Mozambique: a cross with a broken Christ

HOW CAN THEY POSSIBLY FORGET the attack on the Catholic mission of Nangololo, in the Muidumbe district of Cabo Delgado? This was one of the most savage attacks to have occurred in the Diocese of Pemba since the jihadist terrorists began their reign of terror in October 2017 in the northernmost region of Mozambique. 

The Catholic mission there was destroyed and practically nothing of it was saved. Many of the Christians’ houses were burned down, as was the church, the residence of the priests and that of the sisters, and the buildings of the community radio station of Nangololo, the second oldest Catholic mission in the Diocese of Pemba.

In addition, during the attacks more than 50 young people were massacred inside a football stadium in nearby Muatide. These executions carried out by the terrorists are believed to have taken place between the 6th and 8th of November 2020. Subsequent accounts by the survivors spoke of the “agony” of seeing over 50 people beheaded.

According to ACN’s sources, almost all of those who once lived in the Muidumbe region have since been forced to resume their lives elsewhere in the country, whether in the refugee resettlement camps or with relatives and friends in other distant villages and towns. 

Father Edegard Silva, a Brazilian Salesian missionary, was also forced to leave Muidumbe. He finds it difficult to forget the tragedy that unfolded there during those days of November. He is now working in Mieze, in the west of the Diocese of Pemba, in the parish of Our Lady of Mount Carmel, where he has created some unique spaces for prayer. One of these is for praying the Way of the Cross, while the other is for the ‘missionary Rosary.’ Both are open spaces, without any doors, where everyone is invited to come and join their voices to those of Christians all over the world. Every time they pray the Way of the Cross, the Catholics in Mieze do so with the memory of the violence and death in Cabo Delgado.

With wood taken from one of the houses burned down in the attack in the Muidumbe district, Catholics have created a crucifix to represent the suffering of the community there. “The cross was made from the charred wood of the house of one of the Christians, and the figure of Christ is made from broken pieces, because we wanted to recall the situation of so many people, men, women and children, who have been cut to pieced,” Father Edegard told Aid to the Church in Need. “And so the body—the feet, the hands and the head of Christ—is in separate pieces, as an expression of the reality lived by so many people here in this war zone of Cabo Delgado.”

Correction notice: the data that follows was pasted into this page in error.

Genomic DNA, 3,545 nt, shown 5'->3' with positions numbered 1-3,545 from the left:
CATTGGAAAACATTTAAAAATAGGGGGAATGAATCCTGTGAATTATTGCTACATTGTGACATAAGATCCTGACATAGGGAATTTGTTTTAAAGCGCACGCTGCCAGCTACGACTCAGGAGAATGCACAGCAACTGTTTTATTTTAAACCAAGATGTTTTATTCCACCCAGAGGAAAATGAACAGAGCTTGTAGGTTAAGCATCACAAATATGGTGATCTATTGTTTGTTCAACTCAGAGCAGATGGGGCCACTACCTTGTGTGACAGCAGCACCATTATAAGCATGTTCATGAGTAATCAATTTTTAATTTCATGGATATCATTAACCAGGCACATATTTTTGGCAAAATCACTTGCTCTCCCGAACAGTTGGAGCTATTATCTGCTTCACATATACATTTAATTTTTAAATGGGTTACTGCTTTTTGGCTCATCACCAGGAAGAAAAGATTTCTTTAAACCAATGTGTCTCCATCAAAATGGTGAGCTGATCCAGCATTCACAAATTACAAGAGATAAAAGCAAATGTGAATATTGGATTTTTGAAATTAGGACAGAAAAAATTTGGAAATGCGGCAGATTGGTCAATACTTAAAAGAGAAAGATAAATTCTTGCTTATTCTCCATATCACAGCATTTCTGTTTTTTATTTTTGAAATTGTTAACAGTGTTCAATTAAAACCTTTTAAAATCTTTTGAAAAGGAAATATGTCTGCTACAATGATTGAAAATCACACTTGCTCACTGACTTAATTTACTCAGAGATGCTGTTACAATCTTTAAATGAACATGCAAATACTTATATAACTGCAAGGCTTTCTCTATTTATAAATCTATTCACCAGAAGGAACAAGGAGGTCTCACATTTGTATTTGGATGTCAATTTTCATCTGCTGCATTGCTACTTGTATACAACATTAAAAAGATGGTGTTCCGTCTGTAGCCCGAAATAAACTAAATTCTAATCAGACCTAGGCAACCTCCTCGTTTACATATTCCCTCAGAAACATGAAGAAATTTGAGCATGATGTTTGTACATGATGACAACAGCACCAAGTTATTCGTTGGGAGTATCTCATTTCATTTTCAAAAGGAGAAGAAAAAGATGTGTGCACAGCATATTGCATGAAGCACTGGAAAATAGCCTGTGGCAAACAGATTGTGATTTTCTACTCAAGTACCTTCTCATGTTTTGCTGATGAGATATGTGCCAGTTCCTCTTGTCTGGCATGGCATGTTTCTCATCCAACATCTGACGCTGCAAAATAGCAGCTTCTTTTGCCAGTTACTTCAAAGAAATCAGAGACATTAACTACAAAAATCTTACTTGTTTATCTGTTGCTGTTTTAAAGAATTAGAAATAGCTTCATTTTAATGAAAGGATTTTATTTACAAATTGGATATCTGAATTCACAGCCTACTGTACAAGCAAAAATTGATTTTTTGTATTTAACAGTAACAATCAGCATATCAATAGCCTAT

Father Edegard Silva Junior

This crucifix of charred wood with the figure of Christ in pieces is the central feature of the Way of the Cross, which has been created within a small space made of woven branches and covered with straw, like all the houses in the villages of this region. At the entrance there is a small label on which one can read that this is “the face of Jesus in Cabo Delgado.”

Just next to it there is an open area with a giant rosary traced out in the sandy soil, which is intended to remind people of “the Marian dimension of the Church and the solidarity shown by people in so many other places around the world,” Father Edegard explained. They pray a great deal in Cabo Delgado. This prayer of a people oppressed by violence at the same time expresses the vitality of the Church which, although materially poor, is very rich in vocations, and in brotherly love—for which it stands as an example to the rest of the world.

“There is a beautiful aspect to this prayer,” the Salesian missionary said, “in that in every Mass there is always a prayer for peace in all of Mozambique and in the rest of the world as well. We don’t ask for peace only in Cabo Delgado, because the reality of war is not something that exists only here. The rosary opens us up to the whole world—that is what we mean by the missionary rosary. Whenever we pray it, we ask for peace on every continent, for solidarity for all and for ourselves as well. When we bring our sufferings to our prayer, we want to pray not only for the sufferings in Cabo Delgado, but also for the sufferings of all the world, the crosses of the world.”

Cabo Delgado has witnessed an enormous number of victims of this violence, terrorism and religious intolerance. Since the beginning of the violence there have been more than 3,000 people killed and more than 850,000 people left homeless.

—Paulo Aido